India’s proposed privacy law aims to ease cross-border data transfers
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The Indian government has proposed a new data privacy law to regulate how companies handle user data, including permitting cross-border data transfers with certain countries.
Two months after withdrawing a draft data privacy law, the Indian government has published a new proposal that could impact how tech giants such as Facebook and Google process and transfer data in one of the world's most populated nations.
If approved, the new law would allow companies to transfer some users' data abroad, while giving the federal government powers to exempt state agencies from the law in the interests of national security.
The government will “notify such countries or territories outside India to which a data fiduciary may transfer personal data”, according to the draft law.
The proposed legislation stipulates that consent is necessary before collecting personal data and establishes harsher penalties for persons and companies that fail to prevent data breaches, including accidental disclosures, sharing, altering or destroying personal data.
The draft also gives powers to the central government to exempt state agencies from provisions of the Bill “in the interests of sovereignty and integrity of India” and to maintain public order.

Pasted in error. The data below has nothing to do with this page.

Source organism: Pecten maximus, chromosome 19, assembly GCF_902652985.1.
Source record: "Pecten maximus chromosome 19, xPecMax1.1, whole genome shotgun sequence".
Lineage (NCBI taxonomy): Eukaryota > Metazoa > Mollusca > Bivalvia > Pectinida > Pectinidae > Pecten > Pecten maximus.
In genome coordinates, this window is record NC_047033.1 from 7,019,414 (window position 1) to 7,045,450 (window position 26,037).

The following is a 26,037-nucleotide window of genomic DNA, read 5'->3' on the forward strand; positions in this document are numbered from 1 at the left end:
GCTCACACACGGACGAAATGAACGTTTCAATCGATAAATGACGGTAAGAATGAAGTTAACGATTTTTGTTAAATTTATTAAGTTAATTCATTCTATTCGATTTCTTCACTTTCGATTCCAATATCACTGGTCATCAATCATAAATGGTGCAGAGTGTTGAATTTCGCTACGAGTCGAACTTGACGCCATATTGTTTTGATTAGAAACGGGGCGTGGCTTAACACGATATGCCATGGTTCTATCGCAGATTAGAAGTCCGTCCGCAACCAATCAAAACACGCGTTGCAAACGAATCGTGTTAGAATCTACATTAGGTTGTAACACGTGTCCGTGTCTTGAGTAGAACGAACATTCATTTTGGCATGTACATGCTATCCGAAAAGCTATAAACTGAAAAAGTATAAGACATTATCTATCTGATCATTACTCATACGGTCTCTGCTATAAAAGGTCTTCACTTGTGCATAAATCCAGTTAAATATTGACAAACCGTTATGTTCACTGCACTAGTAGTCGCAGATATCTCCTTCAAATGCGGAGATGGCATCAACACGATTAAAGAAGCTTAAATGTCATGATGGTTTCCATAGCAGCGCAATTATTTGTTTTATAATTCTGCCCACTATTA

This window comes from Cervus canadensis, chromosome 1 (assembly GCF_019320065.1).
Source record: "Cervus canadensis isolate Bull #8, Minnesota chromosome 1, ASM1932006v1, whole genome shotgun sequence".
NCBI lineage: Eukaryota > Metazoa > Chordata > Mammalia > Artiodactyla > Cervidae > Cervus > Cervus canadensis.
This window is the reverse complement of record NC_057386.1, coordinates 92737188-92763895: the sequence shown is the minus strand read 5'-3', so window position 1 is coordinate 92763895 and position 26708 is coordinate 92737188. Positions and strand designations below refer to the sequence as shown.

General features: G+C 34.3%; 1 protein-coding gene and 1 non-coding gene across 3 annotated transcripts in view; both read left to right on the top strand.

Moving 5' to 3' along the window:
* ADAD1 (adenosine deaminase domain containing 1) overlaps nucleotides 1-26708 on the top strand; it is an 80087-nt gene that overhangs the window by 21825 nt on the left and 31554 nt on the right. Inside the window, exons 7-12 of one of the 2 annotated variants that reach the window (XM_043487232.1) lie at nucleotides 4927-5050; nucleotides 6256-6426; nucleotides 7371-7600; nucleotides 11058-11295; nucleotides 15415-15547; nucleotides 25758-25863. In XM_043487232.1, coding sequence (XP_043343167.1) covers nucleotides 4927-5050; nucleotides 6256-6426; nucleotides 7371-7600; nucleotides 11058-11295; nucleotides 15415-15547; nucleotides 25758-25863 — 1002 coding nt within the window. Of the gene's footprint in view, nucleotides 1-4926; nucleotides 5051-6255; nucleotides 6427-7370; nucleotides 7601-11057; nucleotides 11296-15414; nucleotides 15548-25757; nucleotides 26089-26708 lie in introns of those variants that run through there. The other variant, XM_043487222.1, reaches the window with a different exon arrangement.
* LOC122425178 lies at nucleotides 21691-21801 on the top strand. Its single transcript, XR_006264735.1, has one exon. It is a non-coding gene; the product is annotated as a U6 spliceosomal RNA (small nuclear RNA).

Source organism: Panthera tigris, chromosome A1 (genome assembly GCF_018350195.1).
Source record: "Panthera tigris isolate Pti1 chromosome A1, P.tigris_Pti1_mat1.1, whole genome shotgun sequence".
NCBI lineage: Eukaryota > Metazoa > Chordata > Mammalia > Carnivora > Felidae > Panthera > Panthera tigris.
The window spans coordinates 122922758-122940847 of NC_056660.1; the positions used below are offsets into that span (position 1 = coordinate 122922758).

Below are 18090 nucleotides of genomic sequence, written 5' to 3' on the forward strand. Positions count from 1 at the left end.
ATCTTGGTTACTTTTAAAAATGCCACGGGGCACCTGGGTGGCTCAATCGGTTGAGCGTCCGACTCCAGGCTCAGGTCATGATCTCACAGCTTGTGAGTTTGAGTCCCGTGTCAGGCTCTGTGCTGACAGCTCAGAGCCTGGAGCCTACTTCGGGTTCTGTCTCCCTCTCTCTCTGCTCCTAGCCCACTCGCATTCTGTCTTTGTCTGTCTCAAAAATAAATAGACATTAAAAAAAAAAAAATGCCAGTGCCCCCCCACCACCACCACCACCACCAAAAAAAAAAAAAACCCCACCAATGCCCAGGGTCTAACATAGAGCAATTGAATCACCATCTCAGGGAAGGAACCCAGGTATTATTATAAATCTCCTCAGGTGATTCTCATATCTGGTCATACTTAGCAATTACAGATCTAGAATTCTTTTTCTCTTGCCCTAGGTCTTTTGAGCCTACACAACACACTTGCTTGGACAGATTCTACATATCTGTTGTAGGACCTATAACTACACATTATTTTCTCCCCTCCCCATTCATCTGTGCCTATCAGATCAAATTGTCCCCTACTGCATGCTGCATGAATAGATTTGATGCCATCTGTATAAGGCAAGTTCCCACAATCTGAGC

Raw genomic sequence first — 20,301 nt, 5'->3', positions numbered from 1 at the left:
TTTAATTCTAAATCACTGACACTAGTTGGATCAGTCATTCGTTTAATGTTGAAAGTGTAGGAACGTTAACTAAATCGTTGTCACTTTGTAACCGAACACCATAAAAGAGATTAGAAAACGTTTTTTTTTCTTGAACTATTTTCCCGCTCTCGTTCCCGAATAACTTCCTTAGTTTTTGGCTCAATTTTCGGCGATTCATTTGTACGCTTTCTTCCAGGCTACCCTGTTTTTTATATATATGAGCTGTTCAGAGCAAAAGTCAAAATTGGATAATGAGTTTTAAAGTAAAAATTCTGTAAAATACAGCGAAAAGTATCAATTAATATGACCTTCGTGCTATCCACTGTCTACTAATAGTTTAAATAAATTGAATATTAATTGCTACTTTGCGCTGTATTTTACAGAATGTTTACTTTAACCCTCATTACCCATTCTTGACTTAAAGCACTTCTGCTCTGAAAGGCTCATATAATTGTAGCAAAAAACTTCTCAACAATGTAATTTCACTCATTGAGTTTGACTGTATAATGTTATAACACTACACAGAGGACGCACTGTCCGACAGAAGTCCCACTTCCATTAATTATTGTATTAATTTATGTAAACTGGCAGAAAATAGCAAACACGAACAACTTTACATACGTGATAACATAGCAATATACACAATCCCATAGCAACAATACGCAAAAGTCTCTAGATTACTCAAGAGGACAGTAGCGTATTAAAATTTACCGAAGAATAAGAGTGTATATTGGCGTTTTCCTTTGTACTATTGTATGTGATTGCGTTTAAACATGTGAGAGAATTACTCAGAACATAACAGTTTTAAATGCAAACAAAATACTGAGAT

“The purpose of this Act is to provide for the processing of digital personal data in a manner that recognises both the right of individuals to protect their personal data and the need to process personal data for lawful purposes, and for matters connected therewith or incidental thereto,” the draft said.
The regulations will also apply to the processing of personal data abroad if such data involves profiling Indian users or selling services to them. It also asks that companies do not store the data perpetually by default.
“The storage should be limited to such duration as is necessary for the stated purpose for which personal data was collected,” a note from the ministry said.
India has long defended the need for stricter regulations over the technology industry, citing the need to safeguard users' interests in a country that has more than 760 million internet users.
Last August, the country withdrew a 2019 privacy bill that had alarmed companies by proposing stringent restrictions on cross-border data flows. At the time, India’s IT Minister Ashwini Vaishnaw said that the withdrawal was considered to “present a new bill that fits into the comprehensive legal framework.”
Asia Internet Coalition, a lobby group that represents Meta, Google, Amazon and many other tech firms, had requested New Delhi to permit the cross-border transfer of data, according to TechCrunch.
“Cross-border transfer decisions should be free from executive or political interference and should ideally be minimally regulated,” they wrote in a letter to the IT ministry earlier this year, the group said.
“Placing restrictions on cross-border data flows is likely to result in higher business failure rates, introduce barriers for start-ups, and lead to more expensive product offerings from existing market players. Ultimately, the above mandates will affect digital inclusion and the ability of Indian consumers to access a truly global internet and quality of services."
The nation’s IT ministry has published a draft of the Digital Personal Data Protection Bill 2022, on Friday for public consultation. It will hear views from the public until December 17 2022.
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